11 responses to “Internet Debates Whether a $25 Engagement Ring Is Okay”

  1. Ethically, any jeweler must disclose in full what kind of metal, what quality of diamond in full 4C-grading scale: clarity, color, cut, and carat weight.
    Taking a cheap base metal ring, put some diamond chips not full cut with 56 facets like other round brilliant cut standard, labeling it as “diamond ring” is a shame! They will ask consumers for purchasing “extended warranty” to make the money to pay employees while the ring will be in the shop more than on the finger of a receiver! It is made to fall stones out!
    They are loosing too much money this year, from swapping diamonds to sexual harashment; they keep going to unethical solutions hoping it floats
    Good luck!
    http://www.americanbluediamonds.com

    • It not unethical, It is a diamond accent ring set in sterling silver, they are actually 15 single cut stones in the ring it just slight less than the 1/20th the are required to note on the merchandise and they are getting what they intended for the ring, it is actually a loss leader so people will come into the store and buy more, Tiffany can make something of the same metal but have 500% mark up from that $24.99 price. Yet the process to create is the same. Grocery stores have been doing that for decades with advertised items while others are not on sale. Rings that are 15,000 or more have stones fall out, that is why we inspect every six months and contrary to believe some customers have had these guest appreciation rings for over 10 years without incident, it is all about wear and proper care of jewelry.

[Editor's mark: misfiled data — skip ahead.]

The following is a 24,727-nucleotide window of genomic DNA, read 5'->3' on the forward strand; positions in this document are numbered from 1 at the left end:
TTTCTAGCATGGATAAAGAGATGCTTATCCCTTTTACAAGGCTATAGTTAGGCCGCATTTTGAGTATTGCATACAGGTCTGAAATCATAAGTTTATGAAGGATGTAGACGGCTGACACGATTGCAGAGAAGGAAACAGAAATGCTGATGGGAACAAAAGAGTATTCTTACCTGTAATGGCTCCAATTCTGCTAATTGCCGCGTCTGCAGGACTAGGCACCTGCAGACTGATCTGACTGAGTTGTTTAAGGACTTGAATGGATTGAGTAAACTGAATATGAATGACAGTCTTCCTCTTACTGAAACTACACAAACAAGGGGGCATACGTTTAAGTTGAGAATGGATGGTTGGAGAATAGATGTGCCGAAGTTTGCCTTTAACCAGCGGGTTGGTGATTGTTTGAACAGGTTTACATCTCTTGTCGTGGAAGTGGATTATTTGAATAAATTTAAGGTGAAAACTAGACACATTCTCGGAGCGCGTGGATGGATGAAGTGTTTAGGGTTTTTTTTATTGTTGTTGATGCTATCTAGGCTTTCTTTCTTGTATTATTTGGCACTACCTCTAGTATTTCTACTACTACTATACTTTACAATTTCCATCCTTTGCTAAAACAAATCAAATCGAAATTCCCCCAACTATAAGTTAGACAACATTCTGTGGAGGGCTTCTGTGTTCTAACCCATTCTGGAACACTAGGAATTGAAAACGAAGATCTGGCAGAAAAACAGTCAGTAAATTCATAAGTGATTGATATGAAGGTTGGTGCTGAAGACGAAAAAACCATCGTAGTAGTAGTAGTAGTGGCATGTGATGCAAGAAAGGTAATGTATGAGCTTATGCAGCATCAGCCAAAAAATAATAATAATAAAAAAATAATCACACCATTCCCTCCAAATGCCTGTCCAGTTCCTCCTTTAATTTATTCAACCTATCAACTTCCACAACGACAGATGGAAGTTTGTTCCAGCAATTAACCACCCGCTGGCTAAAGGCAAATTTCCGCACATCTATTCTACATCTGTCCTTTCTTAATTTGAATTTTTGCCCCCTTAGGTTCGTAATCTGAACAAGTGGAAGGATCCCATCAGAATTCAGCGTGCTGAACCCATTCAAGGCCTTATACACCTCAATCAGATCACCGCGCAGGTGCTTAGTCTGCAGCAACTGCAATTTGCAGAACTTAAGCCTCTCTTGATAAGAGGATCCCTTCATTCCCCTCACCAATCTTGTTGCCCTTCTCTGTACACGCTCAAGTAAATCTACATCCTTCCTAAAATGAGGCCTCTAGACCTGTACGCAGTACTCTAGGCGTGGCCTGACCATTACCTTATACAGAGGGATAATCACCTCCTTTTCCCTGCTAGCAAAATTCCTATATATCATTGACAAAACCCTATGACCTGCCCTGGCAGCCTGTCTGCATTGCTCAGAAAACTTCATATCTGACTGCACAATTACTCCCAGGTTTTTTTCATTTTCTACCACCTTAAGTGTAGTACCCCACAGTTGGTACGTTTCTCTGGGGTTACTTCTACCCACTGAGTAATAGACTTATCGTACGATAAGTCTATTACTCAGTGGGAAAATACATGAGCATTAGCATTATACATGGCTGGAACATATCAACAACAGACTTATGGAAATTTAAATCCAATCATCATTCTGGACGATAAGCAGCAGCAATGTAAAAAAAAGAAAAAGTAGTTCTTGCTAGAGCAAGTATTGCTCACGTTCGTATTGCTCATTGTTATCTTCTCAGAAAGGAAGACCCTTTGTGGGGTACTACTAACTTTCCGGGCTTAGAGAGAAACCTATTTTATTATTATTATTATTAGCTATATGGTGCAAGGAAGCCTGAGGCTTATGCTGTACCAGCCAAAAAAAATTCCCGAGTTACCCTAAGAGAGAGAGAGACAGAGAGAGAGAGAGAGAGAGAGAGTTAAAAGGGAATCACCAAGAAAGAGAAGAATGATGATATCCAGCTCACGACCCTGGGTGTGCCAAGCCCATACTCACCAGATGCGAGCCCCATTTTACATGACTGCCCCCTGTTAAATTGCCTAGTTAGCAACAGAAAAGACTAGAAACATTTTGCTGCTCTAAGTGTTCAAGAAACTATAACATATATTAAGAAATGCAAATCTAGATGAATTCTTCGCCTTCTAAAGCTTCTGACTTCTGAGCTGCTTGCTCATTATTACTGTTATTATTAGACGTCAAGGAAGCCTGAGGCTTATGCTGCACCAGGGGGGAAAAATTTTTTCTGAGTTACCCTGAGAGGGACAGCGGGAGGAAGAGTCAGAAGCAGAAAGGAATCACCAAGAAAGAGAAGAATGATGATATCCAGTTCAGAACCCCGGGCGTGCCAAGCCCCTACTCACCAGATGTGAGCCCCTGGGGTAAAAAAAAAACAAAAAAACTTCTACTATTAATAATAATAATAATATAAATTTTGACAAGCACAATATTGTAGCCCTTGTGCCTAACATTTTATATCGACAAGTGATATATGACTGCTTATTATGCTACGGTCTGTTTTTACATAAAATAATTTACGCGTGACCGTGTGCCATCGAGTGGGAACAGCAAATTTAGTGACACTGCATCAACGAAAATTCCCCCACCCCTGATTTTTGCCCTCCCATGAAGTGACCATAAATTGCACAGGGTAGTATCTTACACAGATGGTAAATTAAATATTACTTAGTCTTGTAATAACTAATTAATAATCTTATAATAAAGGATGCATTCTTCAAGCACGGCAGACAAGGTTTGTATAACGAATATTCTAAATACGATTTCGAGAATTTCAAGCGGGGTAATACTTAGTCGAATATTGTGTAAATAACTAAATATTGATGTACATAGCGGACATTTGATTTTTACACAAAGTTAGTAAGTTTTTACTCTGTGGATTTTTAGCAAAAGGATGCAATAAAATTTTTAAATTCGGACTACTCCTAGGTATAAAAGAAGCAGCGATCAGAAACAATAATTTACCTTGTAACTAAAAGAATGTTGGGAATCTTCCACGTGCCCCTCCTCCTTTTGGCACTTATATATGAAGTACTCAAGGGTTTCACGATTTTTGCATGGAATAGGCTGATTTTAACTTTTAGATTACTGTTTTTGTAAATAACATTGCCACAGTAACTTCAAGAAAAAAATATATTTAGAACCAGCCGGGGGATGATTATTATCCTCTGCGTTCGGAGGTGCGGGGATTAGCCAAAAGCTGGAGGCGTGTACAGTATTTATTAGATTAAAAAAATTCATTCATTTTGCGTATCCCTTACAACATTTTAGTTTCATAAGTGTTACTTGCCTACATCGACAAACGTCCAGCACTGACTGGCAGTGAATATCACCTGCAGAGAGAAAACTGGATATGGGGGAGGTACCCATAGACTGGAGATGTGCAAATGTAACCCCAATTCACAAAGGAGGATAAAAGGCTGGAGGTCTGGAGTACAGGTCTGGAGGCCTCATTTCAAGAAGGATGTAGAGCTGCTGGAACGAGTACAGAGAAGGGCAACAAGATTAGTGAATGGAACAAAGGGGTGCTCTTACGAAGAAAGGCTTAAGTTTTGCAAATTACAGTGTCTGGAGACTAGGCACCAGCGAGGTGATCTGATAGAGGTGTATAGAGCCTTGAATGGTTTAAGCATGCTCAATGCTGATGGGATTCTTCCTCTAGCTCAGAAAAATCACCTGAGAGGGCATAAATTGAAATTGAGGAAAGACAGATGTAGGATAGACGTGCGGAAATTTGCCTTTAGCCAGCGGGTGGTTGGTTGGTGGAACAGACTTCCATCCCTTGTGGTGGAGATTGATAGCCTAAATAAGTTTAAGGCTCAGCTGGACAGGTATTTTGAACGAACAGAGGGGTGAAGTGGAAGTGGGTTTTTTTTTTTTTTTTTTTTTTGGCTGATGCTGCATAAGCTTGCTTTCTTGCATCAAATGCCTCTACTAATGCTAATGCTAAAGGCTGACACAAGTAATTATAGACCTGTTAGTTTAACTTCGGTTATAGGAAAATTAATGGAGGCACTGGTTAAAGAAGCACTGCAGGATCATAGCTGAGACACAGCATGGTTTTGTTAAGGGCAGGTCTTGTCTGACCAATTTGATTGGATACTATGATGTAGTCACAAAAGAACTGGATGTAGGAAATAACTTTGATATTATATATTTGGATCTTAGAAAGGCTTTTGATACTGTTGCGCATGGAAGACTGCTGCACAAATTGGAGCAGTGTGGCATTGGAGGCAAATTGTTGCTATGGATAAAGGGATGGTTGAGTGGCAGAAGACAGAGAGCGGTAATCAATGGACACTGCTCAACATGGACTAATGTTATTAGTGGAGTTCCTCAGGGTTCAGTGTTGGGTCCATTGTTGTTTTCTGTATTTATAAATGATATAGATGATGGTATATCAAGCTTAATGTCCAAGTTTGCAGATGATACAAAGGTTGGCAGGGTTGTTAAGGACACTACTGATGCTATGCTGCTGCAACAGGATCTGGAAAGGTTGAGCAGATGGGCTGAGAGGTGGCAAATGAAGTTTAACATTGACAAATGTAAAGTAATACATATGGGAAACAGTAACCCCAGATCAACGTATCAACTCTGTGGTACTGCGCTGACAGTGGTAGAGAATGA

2. There is a E-ring for everyone on this planet no matter what your budget is. Though if anyone thinks a $24.99 ring can be worn everyday for life, they will learn soon “You get what you pay for”. My father always said “The sweetness of a good price is long forgotten with the bitterness of poor quality”!

    • Oh you can definitely buy a $25 ring that will actually last you a lifetime with average wear. Plenty of craftsman make puzzle rings or Claddagh rings out of silver or base metals that are lovely and well made for around that price range. I have a flower ring on Shapeways that I can print out and have polished to put in your hand for $25 and it’s definitely sturdy enough to stand the test of time. But Kay can’t even handle a basic repair without turning a ring into garbage so I doubt this ring is any different.